On Becoming a Woman
1987 | 90 minutes | Color | 16mm/DVD | Order No. 99148
This extraordinary documentary provides rare insights into some important health issues for African American women. Although it was produced before AIDS was a major factor for women, ON BECOMING A WOMAN deals candidly and constructively with teen pregnancy, providing in-depth information about reproduction, birth control, self-examination and sexual activity. Filmed primarily during the National Black Women's Health Project workshop sessions, this historic film also demonstrates models for trust and communication between mothers and daughters.
"An excellent resource for schools, churches and community groups that are working to prevent teen pregnancy."
YOU MIGHT ALSO BE INTERESTED IN
SHOUTING SILENT explores the South African HIV/AIDS epidemic through the eyes of Xoliswa Sithole, an adult orphan who lost her mother to HIV/AIDS in 1996. Xoliswa journeys back home in search of other young women who have also lost their mothers to HIV/AIDS and are now struggling to raise themselves (and, in many cases, their siblings) on their own. Sithole lyrically interweaves their unsettling stories with highly stylized imagery to help convey her own painful memories and document the grim statistics of HIV infection in Africa. These testimonials powerfully demonstrate how entire generations of young people are growing up without their parents and chronicles the devastating impact the AIDS pandemic is having on orphaned children in South Africa. An arresting and timely piece, SHOUTING SILENT is also a cinematographic gem that artistically and meditatively captures how these young women are quickly slipping through the cracks of society.Learn more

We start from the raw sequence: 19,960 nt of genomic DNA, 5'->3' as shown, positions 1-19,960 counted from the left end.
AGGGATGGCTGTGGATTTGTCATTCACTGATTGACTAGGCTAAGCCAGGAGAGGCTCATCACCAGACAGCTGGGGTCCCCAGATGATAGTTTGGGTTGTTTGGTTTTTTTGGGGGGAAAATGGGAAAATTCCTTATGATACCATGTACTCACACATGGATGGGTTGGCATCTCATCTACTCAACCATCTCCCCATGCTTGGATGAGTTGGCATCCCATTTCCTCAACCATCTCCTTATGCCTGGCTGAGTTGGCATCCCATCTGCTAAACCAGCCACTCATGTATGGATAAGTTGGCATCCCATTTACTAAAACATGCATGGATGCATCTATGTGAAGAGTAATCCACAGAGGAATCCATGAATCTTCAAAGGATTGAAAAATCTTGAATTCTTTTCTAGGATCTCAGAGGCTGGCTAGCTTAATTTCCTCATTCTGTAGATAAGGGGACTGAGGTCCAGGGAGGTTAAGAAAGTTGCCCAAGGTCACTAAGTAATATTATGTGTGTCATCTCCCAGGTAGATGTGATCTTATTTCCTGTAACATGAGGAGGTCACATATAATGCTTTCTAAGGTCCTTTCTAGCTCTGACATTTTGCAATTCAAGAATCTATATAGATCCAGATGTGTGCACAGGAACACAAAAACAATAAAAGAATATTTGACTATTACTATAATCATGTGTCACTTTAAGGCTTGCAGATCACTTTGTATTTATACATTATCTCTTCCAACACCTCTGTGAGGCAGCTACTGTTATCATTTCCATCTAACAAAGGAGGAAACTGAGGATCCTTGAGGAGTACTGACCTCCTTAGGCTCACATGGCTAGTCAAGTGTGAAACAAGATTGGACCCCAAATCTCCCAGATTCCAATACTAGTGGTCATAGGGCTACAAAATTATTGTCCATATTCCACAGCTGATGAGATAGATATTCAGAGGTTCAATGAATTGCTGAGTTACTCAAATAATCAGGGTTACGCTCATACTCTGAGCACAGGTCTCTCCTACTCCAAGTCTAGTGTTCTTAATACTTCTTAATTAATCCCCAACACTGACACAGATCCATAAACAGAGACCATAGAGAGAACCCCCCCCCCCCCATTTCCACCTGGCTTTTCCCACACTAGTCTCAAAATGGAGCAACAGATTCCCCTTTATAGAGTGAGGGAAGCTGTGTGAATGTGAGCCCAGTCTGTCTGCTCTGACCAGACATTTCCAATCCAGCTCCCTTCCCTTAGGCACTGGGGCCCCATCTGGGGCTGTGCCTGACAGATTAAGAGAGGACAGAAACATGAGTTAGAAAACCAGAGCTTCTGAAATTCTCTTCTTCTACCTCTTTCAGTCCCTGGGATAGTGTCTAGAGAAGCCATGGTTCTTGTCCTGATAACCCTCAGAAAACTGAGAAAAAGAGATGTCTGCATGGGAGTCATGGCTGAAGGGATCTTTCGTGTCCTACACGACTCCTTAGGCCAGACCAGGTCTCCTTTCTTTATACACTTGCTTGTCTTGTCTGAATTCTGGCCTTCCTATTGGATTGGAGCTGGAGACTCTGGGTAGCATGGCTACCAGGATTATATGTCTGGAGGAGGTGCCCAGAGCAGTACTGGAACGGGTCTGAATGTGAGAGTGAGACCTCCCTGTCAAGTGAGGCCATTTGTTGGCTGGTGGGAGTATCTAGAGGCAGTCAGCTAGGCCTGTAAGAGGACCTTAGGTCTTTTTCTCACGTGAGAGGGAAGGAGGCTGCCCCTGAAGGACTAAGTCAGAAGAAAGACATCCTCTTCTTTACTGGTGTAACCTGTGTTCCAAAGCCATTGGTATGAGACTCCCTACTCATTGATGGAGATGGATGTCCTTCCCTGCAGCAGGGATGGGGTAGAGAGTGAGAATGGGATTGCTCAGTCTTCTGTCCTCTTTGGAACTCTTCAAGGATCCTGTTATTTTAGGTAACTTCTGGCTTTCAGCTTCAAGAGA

In much of America, progress in HIV/AIDS treatment suggests the worst is behind us, but every year 50,000 Americans are still diagnosed with the virus that causes AIDS. Astonishingly, it’s one of the leading causes of death of African American women. And nearly half of the Americans with HIV live in the South, where the AIDS epidemic has taken root in rural communities. WILHEMINA’S WAR is an intimate, personal narrative that tells the story of one family’s struggle with HIV over the course of five years. Despite facing institutional and personal obstacles every step of the way, 62-year-old Wilhemina Dixon works tirelessly to combat the stigma and care for her daughter and granddaughter, both HIV-positive. Emmy award winning journalist and Professor June Cross finds Wilhemina, a one woman army fighting against a systemic dehumanization that’s the result of centuries of racism, and lack of access to drugs and treatment. Her story touches upon many of the structural issues that contribute to the alarming rising trend of HIV-positive women in the South: lack of education, lack of access to quality healthcare, lack of transportation, and silence and stigma in the local church congregations. This urgent documentary lays bare the intersection of poverty, race and politics with women’s health and security in the rural south, while showing determination in the face of adversity, and the triumph of the human spirit. Essential viewing for African-American Studies and Public Health courses.Learn more
Nothing Without Us: The Women Who Will End AIDS
NOTHING WITHOUT US tells the inspiring story of the vital role that women have played - and continue to play - in the global fight against HIV/AIDS.Learn more